Key takeaways from the BVRLA Future Mobility Congress

BVRLA Future Mobility Conference

Earlier this month we attended the BVRLA’s Future Mobility Congress in Birmingham. Delivering a packed agenda full of expert analysis and intelligent debate, the event provided vital insight to inform business strategy and deal with key operational issues around the subject of mobility.

So, after a busy day and some time to digest all the information, we’ve pulled together what we think were the key takeaways from the event.

  1. Cars are part of the mobility solution

At the Future Mobility Congress, the BVRLA launched their Cars in the City- Realising the future of urban mobility report, and it’s quite a refreshing read. Considering the market we are in, many reports or stories around mobility of the future highlight the need to reduce the number of cars on the road and increase the use of other modes of transport.  The BVRLA report highlights simply ignoring the car, or attempting to push it out is not a viable approach. Instead we should be looking at strategies to change the way cars are used – from subscription services to car sharing amongst other new business models that are on the rise.

  1. We need to change behaviour to increase adoption

The UK Government has set its goals with its Road to Zero and Urban Mobility strategies, but in order to achieve these a lot of change is needed by us. Ask anyone in the room if they want to improve air quality or reduce their carbon footprint, the answer will more than likely be yes. However, in reality how many of us are actively doing something to change. Whether that is switching to an EV or Hybrid vehicle or using alternative modes of transport for certain routes, as a nation we generally are stuck in our ways.

Government, local authorities and businesses have an opportunity to help lead the way with change, providing people with different options that can not only help them understand the impact their vehicle or travel choice is having on the environment or their bank balance, but also highlighting other options they could choose.

As individuals, we need to think differently about transport. The convenience of a car for many still outweighs the benefits from different transportation methods.

  1. One-size doesn’t fit all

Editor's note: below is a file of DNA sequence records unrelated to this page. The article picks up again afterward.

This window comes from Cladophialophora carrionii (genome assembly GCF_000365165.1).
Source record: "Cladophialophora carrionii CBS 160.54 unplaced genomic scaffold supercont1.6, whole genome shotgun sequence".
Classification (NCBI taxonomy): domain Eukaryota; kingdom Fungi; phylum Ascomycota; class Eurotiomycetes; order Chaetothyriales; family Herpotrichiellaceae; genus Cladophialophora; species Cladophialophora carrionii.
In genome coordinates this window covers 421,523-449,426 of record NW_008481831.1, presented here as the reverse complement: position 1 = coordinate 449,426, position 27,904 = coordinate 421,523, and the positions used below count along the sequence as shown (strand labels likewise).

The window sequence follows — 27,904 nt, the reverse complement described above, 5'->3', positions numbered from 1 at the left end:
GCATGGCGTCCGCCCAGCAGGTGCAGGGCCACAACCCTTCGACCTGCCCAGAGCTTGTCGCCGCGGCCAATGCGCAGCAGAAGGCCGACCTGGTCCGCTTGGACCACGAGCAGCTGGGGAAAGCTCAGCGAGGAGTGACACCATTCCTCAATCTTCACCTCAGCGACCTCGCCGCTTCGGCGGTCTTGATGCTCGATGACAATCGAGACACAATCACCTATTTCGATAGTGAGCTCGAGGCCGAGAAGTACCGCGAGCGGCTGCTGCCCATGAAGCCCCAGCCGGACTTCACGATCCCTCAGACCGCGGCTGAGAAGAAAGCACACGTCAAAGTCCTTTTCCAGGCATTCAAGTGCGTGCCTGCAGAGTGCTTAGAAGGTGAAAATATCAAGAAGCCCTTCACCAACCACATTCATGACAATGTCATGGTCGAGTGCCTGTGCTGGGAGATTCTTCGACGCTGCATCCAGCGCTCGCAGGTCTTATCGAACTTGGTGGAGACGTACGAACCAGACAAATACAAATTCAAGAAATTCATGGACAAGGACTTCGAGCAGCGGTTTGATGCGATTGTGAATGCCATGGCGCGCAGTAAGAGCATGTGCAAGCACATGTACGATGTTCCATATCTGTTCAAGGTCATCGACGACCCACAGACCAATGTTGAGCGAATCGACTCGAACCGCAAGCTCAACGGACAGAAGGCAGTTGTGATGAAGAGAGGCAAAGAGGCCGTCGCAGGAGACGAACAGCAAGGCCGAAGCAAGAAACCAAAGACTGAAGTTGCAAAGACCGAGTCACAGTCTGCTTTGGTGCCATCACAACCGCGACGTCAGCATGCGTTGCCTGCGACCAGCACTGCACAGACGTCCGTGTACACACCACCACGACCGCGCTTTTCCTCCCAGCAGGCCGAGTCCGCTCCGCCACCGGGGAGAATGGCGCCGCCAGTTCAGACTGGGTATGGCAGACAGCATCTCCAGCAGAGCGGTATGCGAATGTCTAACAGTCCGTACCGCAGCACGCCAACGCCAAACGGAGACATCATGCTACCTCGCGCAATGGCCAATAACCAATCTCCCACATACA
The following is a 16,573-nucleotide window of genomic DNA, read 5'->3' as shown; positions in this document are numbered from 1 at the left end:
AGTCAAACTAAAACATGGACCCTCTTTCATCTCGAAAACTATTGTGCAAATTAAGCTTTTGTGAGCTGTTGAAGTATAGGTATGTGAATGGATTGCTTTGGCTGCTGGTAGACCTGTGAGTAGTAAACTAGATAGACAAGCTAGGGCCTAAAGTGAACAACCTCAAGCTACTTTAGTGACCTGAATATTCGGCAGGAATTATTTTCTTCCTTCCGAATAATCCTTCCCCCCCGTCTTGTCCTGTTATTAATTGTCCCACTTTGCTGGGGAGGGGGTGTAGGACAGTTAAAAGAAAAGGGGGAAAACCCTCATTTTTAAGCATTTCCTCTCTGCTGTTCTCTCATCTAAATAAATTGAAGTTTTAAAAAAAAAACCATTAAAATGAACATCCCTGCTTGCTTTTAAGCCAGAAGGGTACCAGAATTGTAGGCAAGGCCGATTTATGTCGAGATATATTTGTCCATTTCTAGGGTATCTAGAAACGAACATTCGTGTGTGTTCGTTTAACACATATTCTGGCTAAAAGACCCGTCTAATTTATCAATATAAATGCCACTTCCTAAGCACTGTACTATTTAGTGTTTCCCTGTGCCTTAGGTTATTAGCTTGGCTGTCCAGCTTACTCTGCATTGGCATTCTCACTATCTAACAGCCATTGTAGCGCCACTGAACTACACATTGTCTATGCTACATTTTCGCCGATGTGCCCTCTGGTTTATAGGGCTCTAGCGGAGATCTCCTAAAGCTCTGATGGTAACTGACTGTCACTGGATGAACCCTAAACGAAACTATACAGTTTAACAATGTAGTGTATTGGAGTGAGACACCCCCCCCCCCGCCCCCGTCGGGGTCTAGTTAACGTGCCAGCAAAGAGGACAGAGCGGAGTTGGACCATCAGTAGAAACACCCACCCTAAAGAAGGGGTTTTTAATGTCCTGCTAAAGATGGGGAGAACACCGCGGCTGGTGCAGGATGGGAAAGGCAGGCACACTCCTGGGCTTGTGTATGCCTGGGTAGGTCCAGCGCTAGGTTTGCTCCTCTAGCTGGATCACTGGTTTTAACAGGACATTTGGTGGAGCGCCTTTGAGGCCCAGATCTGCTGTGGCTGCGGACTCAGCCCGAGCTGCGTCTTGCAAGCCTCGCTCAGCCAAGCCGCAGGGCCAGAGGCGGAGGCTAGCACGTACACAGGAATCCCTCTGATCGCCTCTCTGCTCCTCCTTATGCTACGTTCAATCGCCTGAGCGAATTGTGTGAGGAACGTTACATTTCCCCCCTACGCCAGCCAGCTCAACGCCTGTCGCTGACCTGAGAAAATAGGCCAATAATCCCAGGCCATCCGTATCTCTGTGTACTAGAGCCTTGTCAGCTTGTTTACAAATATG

With Clear Air Zones starting to be implemented across the UK, (click here to view our Clean Air Zone guide) one of the key takeaways from the BVRLA Future of Mobility Congress was the importance not to apply a one-size fits all sticker to each city. Understanding the needs of the audience is key, particularly to get buy in. As well as clear communication around the project from an early stage. It was highlighted by a number of speakers that businesses did not feel they were engaged with earlier enough to implement changes.

And for those that are not directly affected by the scheme on a day to day basis, they still need education on what Clean Air Zones are, and if they are visiting a city which has one, what the traffic signs actually mean.

Do you know what these signs mean?


Read our factsheet to understand what the various Clean Air Zone traffic signs mean for drivers.

4.  MaaS for businesses

With the road to zero under way, we are already starting to see a shift in the mobility landscape, with members of car sharing schemes increasing steadily, bike sharing & ride hailing services becoming increasingly more available and mobility platforms emerging, although the infrastructure to truly deliver is not yet complete.

But that doesn’t mean we should sit back and wait.  MaaS technology could see Fleet Management moving towards Mobility Management, looking at the entire organisation’s mobility requirements beyond the traditional company car. Fleet and travel policies will need to adapt to support what will be a new era in business transportation.

To start with, it may be as simple as companies providing more flexible solutions, or offering access to cars for business use for those not eligible for the traditional company car.  For more forward thinking fleet managers, they are looking at their car park which is full of idle vehicles, and putting them to use in car sharing schemes for other company employees to expand overall staff mobility. Over time, by moving towards this model, business travel could be faster, easier and cheaper, and provide flexibility for users.

If you have not had the chance to read the BVRLA Cars in the City- Realising the future of urban mobility report, take a look at it today.